Rolls presents a model of visual consciousness. Mandik presents his view on the neurophilosophy of consciousness. In your opinion, is Rolls's model a trivial or substantive view of consciousness?
Reference: http://www.petemandik.com/philosophy/papers/neurophilconsc.html (attached)© BrainMass Inc. brainmass.com October 25, 2018, 9:35 am ad1c9bdddf
In your opinion, is Rolls's model a trivial or substantive view of consciousness? The subject of consciousness raises a number of questions and answers if one understands the greater issue at hand. Mandik's main view on the neurophilosophy of consciousness chiefly discusses, "what it is that we are conscious of. When one has a conscious state...one is conscious of something, as when I am conscious of a buzzing insect. Things may vary with respect to whether I am conscious of them, as when I am only intermittently conscious of the conversation at a nearby table in a restaurant. What does it mean to be conscious of something? Conscious states have certain properties—their phenomenal character—properties in virtue of which there is "something it is like" to be in that state. When I have a conscious perception of a cup of coffee there is, presumably, something it is like for me to have that perception and, for all I know, what it is like for you to have a conscious perception of a cup of coffee is quite different. What makes a conscious state have "something it is like" to be in that state? Neurophilosophical theories of consciousness bring neuroscience to bear on answering these three questions of consciousness."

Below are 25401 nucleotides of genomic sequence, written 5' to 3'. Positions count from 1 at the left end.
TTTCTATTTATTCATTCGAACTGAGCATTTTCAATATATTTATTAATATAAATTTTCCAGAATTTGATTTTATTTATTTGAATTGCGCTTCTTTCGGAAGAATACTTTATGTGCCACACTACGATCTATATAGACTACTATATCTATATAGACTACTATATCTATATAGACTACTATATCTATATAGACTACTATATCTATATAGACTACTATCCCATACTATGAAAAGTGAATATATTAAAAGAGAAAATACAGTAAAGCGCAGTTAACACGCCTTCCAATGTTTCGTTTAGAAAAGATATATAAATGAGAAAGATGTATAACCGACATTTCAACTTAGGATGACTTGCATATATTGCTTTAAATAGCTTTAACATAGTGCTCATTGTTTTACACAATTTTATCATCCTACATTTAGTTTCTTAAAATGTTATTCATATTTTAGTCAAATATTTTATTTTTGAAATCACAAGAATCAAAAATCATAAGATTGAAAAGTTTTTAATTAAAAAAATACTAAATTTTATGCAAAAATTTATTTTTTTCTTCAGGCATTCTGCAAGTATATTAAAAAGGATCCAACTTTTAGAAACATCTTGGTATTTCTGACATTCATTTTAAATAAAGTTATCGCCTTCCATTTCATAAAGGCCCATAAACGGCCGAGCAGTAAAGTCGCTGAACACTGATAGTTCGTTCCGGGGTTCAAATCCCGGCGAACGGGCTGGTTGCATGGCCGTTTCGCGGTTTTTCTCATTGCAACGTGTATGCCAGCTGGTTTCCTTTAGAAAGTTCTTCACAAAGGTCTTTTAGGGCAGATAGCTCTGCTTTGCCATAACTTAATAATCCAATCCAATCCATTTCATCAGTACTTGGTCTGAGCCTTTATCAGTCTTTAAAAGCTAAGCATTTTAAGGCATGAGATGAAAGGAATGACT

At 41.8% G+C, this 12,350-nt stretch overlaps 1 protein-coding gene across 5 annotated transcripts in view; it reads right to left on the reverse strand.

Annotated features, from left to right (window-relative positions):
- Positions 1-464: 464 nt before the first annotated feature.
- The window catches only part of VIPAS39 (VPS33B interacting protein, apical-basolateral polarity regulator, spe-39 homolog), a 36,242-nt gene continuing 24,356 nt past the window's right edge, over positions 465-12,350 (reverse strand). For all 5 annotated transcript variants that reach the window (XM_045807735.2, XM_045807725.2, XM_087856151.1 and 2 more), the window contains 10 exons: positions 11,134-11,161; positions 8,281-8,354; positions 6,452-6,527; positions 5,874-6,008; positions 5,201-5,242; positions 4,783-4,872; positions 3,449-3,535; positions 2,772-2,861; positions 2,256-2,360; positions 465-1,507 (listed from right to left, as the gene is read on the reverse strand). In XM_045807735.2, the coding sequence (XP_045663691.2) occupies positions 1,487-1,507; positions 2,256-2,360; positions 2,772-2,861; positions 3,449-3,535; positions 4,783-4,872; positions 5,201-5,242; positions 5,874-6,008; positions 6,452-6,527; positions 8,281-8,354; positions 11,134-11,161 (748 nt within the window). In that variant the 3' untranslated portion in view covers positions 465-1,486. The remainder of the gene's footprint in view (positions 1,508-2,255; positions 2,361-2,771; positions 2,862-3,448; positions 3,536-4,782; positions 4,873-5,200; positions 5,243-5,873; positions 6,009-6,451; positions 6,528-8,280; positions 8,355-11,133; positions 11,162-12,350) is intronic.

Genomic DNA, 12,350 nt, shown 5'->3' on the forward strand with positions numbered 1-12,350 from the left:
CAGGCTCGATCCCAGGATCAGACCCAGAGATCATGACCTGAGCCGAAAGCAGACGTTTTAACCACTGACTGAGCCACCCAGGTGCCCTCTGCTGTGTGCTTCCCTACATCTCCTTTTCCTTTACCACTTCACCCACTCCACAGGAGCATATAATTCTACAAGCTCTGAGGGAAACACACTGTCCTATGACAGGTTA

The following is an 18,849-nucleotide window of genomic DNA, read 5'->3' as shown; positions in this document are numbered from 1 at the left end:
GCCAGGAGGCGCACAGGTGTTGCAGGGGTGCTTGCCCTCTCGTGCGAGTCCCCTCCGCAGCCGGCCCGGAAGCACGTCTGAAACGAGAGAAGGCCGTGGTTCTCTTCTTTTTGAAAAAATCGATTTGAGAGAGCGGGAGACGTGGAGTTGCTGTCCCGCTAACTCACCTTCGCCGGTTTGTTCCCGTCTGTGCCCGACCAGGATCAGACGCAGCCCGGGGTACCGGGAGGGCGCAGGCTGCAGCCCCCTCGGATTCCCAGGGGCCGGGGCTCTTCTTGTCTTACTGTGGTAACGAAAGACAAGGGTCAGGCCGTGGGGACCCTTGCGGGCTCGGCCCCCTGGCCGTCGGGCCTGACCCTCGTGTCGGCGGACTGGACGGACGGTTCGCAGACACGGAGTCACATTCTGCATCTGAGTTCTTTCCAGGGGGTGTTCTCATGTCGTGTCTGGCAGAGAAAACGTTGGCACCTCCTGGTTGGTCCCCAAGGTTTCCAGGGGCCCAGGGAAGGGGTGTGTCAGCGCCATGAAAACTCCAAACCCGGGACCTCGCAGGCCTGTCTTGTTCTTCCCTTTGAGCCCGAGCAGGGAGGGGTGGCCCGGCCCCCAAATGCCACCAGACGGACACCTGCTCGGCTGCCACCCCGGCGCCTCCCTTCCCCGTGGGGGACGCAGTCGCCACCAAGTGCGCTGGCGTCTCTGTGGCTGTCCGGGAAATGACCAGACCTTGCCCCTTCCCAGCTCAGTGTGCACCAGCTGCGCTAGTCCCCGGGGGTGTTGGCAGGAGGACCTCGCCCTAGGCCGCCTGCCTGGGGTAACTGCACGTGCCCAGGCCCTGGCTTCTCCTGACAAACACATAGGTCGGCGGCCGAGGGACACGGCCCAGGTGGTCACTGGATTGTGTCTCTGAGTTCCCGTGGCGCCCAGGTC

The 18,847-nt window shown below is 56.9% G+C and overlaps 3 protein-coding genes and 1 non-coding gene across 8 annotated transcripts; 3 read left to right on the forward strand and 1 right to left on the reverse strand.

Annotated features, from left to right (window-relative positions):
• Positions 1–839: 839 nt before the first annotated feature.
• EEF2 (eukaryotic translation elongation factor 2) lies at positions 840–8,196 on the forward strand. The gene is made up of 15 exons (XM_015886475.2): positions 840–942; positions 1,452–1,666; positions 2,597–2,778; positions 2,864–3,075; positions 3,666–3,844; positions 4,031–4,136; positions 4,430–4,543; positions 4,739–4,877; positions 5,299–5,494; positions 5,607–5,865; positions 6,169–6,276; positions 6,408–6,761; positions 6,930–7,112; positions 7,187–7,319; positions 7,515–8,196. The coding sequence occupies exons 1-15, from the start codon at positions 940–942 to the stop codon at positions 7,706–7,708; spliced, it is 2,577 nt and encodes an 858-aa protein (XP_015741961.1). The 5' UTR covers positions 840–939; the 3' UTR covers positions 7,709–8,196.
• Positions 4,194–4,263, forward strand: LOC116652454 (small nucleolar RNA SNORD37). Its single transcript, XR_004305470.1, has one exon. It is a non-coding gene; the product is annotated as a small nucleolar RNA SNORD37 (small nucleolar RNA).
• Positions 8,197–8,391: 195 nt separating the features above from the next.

In contrast, Edmond T. Roll's computational neuroscience approach to consciousness has self-similar ideas at a root level. In other words, Mandik's focus is philosophical in relation to the brain, and Roll "considers whether computational processing involved in perceptual and attentional computations is linked to consciousness." Both scholars offer substantive data that's, in point of fact, trivial. Pete Mandik is at William Paterson University in New Jersey, USA; while Roll is at the UK's University of Oxford. Both schools teach very little to nothing about consciousness in their degree programs. Most students in schools around the world are not given information about ...
The solution discusses Edmund T. Rolls' "Computational Neuroscience Approach to Consciousness" in conjunction with Pete Mandik's "Neurophilosophy of Consciousness" and elaborates on how both models offer a trivial or substantive view of the subject matter.
Turing Tests and Consciousness
Turing tests may cause controversy by the argument that the test is concerned strictly with how the subject acts — the external behavior of the machine. In this regard, it takes a behaviorist or functionalist approach to the study of intelligence. The example of ELIZA suggests that a machine passing the test may be able to simulate human conversational behavior by following a simple (but large) list of mechanical rules, without thinking or having a mind at all. However, the artificial brain would act in the same way as a human brain and externally appear as human-like as you and I, but internally it is made out of unconscious materials. This ultimately brings me to the question of whether a few unconscious materials can be constructed together in a way to become conscious Dr. Johnson?